As part of a restoration project after the 2002 M/V Everreach oil spill, NOAA and our partners have just finished constructing a network of tidal creeks along Noisette Creek in North Charleston, S.C. (NOAA/Restoration Center/Howard Schnabolk)

Back in 1901, decades before North Charleston became its own city, the City of Charleston provided riverfront land to the U.S. Navy to develop a naval base. This also involved converting a marsh on the base into a golf course. The former Navy golf course along Noisette Creek in North Charleston was used until the base closed in 1996 and the property was transferred back to the City of North Charleston with a small portion owned by the Noisette Company. In 2002, the city and Noisette Company began arrangements and planning for the Noisette Preserve, a 135 acre “recreation and nature preserve at the heart of the redevelopment, located around Noisette Creek and its marshes, creeks and inlets” [Final Restoration Plan and Environmental Assessment, PDF]

A newly established inlet in the Noisette Creek Preserve, looking towards the interior of the restored marsh. (NOAA/Restoration Center/Howard Schnabolk)

A newly established inlet in the Noisette Creek Preserve, looking towards the interior of the restored marsh. (NOAA/Restoration Center/Howard Schnabolk)

To increase the tidal exchange and drainage needed to restore this area to a salt marsh, the project required removing a berm in two areas along Noisette Creek and constructing a network of tidal creeks throughout the property, which also provides access for recreational paddlers. Roads, drainage tiles, rip-rap, and other sources of debris were removed during the process as well.

As a result, the public will be able to enjoy a beautiful living shoreline which supports the surrounding area’s ecological services and ultimately benefits activities like boating, fishing, shellfish harvest, and shrimp baiting.

Supporting Green Communities

In cooperation with Evergreen International, we will monitor the wetland enhancements over the next five years to ensure the project achieves the desired ecological improvements. This project, the first of the planned restoration completed for the Noisette Creek Preserve, has created momentum and excitement for several similar projects slated for this small urban watershed. By aligning these restoration efforts with the larger goals for the City of North Charleston’s smart and sustainable growth, we and our partners have been able to build stronger, greener coastal communities and support a thriving local economy—a success for both the environment and the people of North Charleston.

Readers, how are you supporting resilient and sustainable coastal communities near you this Earth Day (and every day)?


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When Studying How to Clean Oiled Marshes, NOAA Scientists Have Their Work Cut Out for Them

This is a post by Office of Response and Restoration Biologist Nicolle Rutherford.

Oil from the Deepwater Horizon spill oozes out from beneath a vegetation mat in a marsh in Barataria Bay's Bay Jimmy, Louisiana. (Louisiana Department of Environmental Quality/Mike Broussard)

Oil from the Deepwater Horizon spill oozes out from beneath a vegetation mat in a marsh in Barataria Bay’s Bay Jimmy, Louisiana. (Louisiana Department of Environmental Quality/Mike Broussard)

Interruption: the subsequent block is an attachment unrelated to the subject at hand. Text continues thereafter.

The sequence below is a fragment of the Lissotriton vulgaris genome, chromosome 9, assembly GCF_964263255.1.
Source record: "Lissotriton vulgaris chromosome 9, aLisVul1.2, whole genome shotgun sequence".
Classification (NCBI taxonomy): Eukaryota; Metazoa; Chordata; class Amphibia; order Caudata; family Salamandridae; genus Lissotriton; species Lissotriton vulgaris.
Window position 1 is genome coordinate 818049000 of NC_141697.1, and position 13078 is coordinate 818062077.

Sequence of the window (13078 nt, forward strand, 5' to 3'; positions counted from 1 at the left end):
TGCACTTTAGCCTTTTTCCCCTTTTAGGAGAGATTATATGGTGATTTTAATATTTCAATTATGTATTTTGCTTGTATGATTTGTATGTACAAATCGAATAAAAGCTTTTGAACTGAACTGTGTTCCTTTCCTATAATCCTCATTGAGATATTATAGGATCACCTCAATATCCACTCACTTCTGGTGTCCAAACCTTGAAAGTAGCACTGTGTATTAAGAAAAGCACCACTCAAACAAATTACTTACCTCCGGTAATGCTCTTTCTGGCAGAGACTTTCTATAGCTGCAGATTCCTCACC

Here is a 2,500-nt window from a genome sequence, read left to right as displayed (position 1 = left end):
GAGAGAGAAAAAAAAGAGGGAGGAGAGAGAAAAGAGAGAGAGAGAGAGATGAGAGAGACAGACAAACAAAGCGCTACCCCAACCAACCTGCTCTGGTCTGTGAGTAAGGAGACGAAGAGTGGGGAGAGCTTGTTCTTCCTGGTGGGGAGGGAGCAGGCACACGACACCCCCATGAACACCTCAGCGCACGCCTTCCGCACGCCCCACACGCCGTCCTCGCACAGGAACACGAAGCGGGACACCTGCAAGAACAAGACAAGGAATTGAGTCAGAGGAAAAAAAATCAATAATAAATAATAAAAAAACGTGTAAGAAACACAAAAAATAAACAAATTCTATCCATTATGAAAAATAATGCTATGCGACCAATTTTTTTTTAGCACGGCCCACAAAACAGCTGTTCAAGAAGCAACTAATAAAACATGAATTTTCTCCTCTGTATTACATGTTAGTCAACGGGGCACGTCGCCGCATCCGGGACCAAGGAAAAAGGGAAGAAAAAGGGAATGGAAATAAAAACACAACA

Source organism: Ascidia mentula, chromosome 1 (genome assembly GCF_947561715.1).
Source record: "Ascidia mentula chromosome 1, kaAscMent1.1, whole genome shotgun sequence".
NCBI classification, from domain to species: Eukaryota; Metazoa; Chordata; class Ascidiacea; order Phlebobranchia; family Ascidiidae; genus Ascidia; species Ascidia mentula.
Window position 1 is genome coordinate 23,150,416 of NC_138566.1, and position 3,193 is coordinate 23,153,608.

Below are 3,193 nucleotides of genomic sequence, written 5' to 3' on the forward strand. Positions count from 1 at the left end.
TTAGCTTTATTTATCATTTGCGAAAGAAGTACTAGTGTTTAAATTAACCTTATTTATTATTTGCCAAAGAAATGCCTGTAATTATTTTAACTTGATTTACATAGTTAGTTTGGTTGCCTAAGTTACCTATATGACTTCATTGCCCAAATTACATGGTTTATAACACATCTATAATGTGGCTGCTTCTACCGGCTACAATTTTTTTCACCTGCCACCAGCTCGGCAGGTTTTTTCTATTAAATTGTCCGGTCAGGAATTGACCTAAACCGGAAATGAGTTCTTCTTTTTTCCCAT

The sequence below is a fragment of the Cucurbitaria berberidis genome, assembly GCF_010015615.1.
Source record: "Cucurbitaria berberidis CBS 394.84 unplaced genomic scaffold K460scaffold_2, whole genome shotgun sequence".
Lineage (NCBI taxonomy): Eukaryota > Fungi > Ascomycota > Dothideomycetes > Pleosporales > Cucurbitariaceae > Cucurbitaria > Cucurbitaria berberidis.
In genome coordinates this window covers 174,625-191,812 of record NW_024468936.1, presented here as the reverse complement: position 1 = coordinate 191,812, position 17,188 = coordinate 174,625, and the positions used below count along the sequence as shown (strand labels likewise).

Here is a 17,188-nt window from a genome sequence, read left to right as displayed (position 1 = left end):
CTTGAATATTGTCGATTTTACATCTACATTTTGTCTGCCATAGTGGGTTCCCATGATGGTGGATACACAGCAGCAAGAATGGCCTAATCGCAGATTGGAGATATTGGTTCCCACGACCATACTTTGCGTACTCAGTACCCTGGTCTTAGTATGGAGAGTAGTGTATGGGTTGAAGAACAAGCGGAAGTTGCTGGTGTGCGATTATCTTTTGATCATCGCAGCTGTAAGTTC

To clean, or not to clean: That is the question.

And if you’re going to clean, how best to do it? This is a question that responders face whenever oil ends up on a shoreline after an oil spill. It’s a particularly difficult question when this happens on the shoreline of marshes.

Although we may sometimes think of marshes as murky, swampy, or smelly, marshes are highly sensitive environments with soft sediments that support a huge diversity of creatures, including birds, mammals, fish, crabs, and shrimp. Marshes are also incredibly productive habitats that act as nurseries for many juvenile organisms and whose large amounts of decaying plant material are the base of a complex food web. They also provide other important ecological services like storm surge protection and shoreline stabilization and water quality improvement. In many instances, when marshes get oiled, the best response action is no response—meaning no human-led cleanup. In the spill response world, we call this “natural recovery.”

Natural recovery is often the best option for an oiled marsh because nearly all types of active cleanup will include some unintentional habitat damage or disturbance. This can stem from the type of equipment used, the way it is used, or the mere presence of cleanup workers disturbing wildlife or trampling the marsh vegetation. The last 40 years of cleaning up oil spills in marshes has demonstrated that active, aggressive cleaning can cause as much or more short- and long-term damage than leaving the oil in place to break down naturally.

When Natural Recovery Is Not Enough

So, when over 30 miles of sensitive salt marshes in Louisiana’s Northern Barataria Bay were heavily oiled as a result of the 2010 Deepwater Horizon oil spill, natural recovery was the preferred approach. However, in the areas with the most substantial and persistent oiling, the oil did not appear to be weathering or naturally degrading over time.

After the 2010 Deepwater Horizon spill, a heavy layer of oiled vegetation mats were preventing the thick emulsified oil underneath from breaking down in Barataria Bay. (NOAA/Scott Zengel)

After the 2010 Deepwater Horizon spill, a heavy layer of oiled vegetation mats were preventing the thick emulsified oil underneath from breaking down along Barataria Bay’s marshes. (NOAA/Scott Zengel)